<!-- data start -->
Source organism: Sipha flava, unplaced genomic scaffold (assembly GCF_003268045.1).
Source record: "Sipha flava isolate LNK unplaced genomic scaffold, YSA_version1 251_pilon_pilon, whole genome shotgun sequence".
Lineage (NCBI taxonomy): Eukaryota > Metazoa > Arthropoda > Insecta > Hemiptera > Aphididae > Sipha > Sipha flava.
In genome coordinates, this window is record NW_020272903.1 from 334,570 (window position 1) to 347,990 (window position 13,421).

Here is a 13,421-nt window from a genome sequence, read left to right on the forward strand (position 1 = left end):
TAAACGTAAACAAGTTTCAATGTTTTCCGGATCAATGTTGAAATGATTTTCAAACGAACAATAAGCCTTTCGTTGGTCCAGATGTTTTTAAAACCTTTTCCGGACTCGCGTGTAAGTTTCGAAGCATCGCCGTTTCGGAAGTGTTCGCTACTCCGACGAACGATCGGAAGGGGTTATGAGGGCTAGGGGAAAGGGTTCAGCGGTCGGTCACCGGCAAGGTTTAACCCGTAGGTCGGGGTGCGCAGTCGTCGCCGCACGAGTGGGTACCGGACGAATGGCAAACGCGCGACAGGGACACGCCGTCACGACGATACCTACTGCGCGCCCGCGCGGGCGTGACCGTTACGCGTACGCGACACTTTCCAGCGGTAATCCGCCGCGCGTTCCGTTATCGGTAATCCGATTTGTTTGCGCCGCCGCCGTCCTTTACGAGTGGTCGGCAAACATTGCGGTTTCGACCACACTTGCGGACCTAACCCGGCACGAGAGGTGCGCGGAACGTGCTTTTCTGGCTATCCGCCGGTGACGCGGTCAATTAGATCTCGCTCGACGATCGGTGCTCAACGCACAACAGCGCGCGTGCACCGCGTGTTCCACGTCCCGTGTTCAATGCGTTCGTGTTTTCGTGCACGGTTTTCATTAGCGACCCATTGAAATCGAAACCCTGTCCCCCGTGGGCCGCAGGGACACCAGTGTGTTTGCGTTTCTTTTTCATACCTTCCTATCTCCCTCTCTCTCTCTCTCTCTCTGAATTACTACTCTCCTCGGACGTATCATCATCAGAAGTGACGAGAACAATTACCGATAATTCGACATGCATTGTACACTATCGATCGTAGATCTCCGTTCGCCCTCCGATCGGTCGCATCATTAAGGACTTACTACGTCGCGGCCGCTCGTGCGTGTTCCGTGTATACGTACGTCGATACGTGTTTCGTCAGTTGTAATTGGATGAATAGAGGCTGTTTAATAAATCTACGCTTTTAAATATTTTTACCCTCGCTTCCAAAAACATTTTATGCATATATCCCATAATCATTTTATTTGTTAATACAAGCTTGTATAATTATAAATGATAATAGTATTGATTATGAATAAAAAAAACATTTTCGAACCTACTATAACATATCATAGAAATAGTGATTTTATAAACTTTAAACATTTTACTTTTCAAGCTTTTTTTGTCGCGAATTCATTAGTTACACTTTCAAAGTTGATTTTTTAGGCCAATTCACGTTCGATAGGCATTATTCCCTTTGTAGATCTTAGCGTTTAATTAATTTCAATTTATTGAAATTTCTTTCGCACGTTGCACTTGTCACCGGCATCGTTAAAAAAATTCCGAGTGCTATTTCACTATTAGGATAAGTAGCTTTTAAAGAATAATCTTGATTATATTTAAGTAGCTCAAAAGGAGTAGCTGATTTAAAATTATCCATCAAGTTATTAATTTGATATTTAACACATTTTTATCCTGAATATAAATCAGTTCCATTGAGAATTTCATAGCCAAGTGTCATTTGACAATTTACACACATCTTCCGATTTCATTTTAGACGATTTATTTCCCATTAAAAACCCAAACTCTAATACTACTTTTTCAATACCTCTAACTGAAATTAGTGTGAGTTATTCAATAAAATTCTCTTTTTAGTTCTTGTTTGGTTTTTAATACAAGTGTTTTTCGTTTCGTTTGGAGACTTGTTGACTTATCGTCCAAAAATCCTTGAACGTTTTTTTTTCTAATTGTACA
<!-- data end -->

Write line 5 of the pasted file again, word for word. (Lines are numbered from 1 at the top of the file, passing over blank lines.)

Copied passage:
Here is a 13,421-nt window from a genome sequence, read left to right on the forward strand (position 1 = left end):